Question about Washing Machines
The washing machine some times switched on properly and some times remains dead
Posted by Anonymous on
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Posted on Jan 02, 2017
SOURCE: I have a GE washing
It doesn't pump or spin If it doesn't pump water out or spin, check to see if the motor is running, then proceed as follows: If the motor is running, your washer probably has a frozen pump pulley or a broken pump belt. To check the pulley, remove the pump from the washer and try to rotate the pulley manually. If it doesn't turn freely--if it's frozen or stiff--replace it. If the pump belt is broken or looks quite worn, replace it--but be sure to check the pump pulley before you change the belt. If the motor isn't running, the lid switch may be defective. If so, the washing machine can't spin and may not function at all. The switch is inside the washing machine main housing near the door frame. Often you have to raise or open the top or front of the washing machine to get to the switch. If it's defective, you need to replace it.
If your washer pumps out the water but doesn't spin, check these: The lid switch may be defective. If it is, the washing machine doesn't spin. The switch is inside the washing machine main housing near the door frame. Often you have to raise or open the top or front of the washing machine to get to the switch. If it's defective, you need to replace it. The motor coupler may be broken. Many Whirlpool®-manufactured washers use a small, relatively inexpensive motor coupling. It's plastic and rubber and is mounted to the shaft of the motor on one side, and to the transmission on the other. Over time, the coupler wears out and fails. You may need to replace it. A belt may be broken. Many washing machines have one or two belts. If a belt is broken or badly worn, you need to replace it with a genuine belt from the manufacturer. (Some washing machine belts are designed with special characteristics not found in automotive belts.) The clutch may be worn. If your washer is a GE, it may use a clutch to come up to the proper spin speed. As the clutch wears out, it may prevent the unit from spinning well or at all. If the clutch is worn, you need to replace it. For this job, you probably want to hire a qualified appliance repair technician. The drive motor may be defective. Many washer brands use a reversing motor. For agitation the motor runs in one direction, for spinning and draining, the other. It's possible for a motor to burn out in one direction and continue to operate in the other. If this happens, you need to replace the entire motor. The transmission may not be shifting properly. Older washers produced by Whirlpool® have a transmission with an electro-mechanical shifter. If the shifter becomes even partially defective, the unit may drain the water but not spin. This is a complex system, if your washer has a shifter problem, you may want to hire a qualified appliance repair technician to repair it. The spin bearing or basket drive may be worn or seized. These components allow the inner tub to spin freely inside the outer tub. When this is the problem, you usually hear a loud sound during the spin cycle. Call a qualified appliance repair technician.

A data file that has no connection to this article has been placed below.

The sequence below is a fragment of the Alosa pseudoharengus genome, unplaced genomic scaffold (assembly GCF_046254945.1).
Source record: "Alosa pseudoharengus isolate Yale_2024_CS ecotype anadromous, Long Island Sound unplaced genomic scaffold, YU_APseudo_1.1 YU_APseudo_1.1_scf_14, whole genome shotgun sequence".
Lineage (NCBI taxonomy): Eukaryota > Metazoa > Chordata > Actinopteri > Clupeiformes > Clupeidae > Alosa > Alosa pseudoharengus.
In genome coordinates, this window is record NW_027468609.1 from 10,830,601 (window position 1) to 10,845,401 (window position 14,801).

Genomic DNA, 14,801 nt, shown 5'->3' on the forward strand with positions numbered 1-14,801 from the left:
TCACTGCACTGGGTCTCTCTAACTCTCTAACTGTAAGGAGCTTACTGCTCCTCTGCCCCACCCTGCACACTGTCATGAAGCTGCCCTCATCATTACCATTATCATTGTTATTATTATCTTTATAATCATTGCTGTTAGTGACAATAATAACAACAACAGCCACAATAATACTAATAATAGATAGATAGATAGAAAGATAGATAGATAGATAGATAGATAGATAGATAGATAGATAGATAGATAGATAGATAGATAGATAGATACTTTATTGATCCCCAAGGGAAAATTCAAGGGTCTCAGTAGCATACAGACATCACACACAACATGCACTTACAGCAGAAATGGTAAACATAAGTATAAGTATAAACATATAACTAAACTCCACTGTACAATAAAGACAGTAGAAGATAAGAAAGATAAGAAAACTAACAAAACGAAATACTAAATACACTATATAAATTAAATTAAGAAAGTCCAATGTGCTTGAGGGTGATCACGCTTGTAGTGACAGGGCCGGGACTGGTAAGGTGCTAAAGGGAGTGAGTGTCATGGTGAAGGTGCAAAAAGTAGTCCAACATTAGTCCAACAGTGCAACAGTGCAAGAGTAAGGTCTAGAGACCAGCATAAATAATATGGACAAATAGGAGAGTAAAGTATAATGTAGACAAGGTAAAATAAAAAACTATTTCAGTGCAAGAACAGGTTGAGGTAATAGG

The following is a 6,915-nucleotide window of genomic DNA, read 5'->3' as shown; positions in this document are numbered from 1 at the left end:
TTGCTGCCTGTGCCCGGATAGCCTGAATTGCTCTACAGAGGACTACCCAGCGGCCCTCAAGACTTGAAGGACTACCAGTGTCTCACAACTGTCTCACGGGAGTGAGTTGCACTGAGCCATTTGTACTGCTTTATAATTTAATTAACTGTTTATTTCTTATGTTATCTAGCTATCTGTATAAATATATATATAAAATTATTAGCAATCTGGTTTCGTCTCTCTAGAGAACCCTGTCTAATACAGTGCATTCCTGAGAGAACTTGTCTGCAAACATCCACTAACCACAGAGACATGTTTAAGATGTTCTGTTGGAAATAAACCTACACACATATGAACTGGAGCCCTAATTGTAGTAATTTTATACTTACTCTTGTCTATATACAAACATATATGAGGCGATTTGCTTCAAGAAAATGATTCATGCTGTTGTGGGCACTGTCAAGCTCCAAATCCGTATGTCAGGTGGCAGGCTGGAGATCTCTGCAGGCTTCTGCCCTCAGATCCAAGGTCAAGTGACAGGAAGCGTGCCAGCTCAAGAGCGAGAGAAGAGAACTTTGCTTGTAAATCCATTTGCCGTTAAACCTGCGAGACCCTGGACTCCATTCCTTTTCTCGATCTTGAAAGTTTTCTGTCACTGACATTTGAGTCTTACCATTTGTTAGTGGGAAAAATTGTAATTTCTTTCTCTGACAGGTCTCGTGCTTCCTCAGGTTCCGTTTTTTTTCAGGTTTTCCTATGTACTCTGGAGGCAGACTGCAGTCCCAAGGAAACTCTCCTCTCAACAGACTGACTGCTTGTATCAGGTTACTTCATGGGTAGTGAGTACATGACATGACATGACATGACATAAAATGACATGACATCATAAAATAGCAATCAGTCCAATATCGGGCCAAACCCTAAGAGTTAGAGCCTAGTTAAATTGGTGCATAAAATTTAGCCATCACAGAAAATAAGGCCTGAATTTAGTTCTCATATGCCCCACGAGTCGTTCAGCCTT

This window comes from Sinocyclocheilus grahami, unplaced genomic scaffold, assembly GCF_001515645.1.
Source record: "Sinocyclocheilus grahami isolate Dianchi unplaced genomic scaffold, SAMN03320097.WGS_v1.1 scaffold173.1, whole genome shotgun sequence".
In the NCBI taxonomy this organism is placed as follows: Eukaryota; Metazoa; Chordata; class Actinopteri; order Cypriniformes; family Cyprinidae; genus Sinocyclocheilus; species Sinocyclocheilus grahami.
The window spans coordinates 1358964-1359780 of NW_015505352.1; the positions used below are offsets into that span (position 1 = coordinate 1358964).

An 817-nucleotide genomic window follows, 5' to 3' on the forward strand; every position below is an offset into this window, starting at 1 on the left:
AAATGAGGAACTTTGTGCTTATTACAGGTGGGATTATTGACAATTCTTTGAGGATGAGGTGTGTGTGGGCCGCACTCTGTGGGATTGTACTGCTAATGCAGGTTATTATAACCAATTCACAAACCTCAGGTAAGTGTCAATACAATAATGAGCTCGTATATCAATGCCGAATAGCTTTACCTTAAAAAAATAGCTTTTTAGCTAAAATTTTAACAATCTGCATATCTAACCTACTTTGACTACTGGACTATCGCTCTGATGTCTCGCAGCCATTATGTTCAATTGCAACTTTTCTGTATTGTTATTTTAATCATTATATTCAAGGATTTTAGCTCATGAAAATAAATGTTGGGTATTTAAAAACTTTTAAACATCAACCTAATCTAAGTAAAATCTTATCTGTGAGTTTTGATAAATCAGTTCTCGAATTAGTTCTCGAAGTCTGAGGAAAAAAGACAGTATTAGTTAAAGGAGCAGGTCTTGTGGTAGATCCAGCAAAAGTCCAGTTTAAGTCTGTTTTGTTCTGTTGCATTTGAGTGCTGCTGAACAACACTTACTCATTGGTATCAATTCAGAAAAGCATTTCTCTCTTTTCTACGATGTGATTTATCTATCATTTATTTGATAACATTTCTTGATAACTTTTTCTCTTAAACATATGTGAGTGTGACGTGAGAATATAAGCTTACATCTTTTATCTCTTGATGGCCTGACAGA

Posted on Sep 28, 2010
SOURCE: Hi, I have and Electrolux
Hi from retired Englishman in SW France,
(pre-typed to save time- common problem!)
I would gently suggest as a first step that you clean the drain motor/pump lint tray/filter. So many 'faults' are caused by blocked filters and many machines will not even go to rinse or spin or release the door lock if there is any water still left inside.
Following are my complete and generic guidance notes for checking both the drain motor filter and the drain motor ;-0)
REMOVE POWER AND ENSURE YOU HAVE A WATER RECEPTACLE/RAGS TO SOAK UP THE WATER WHICH IS BOUND TO POUR OUT (alternatively use a wet vac as sensibly suggested by VinnyB1234!)
If you are unsure where the filter is, it is often behind the front lower (kick) panel (or in some machines at the rear in an awkward position!). These panels are either held on by (plasic) screws or will just pull off. Most filters are held in by a round cover/knob. Sometimes the filter will not come out with the cover and you will have to persuade it to come out to play.
It's surprising what people have found in theirs! It is always worthwhile checking it on a regular basis.
Now- whilst the filter is removed it is normally possible to see the drain motor and ensure it is not jammed by a foreign object such as a needle or a toothpick. It should be able to be turned by hand/finger- the power IS OFF!
At this point it is also possible to test if the motor works. No clothes or water in the machine, select a spin cycle and put the power back on. You should be able to see the motor turning at some point, possibly straight away. Using something suitable like a glove see if it is easy to briefly slow the motor down. If it is easy then the motor is malfunctioning.
If this has assisted you please consider a 4 thumbs up for the rating.
Thanks and good luck!
Posted on Jul 24, 2011
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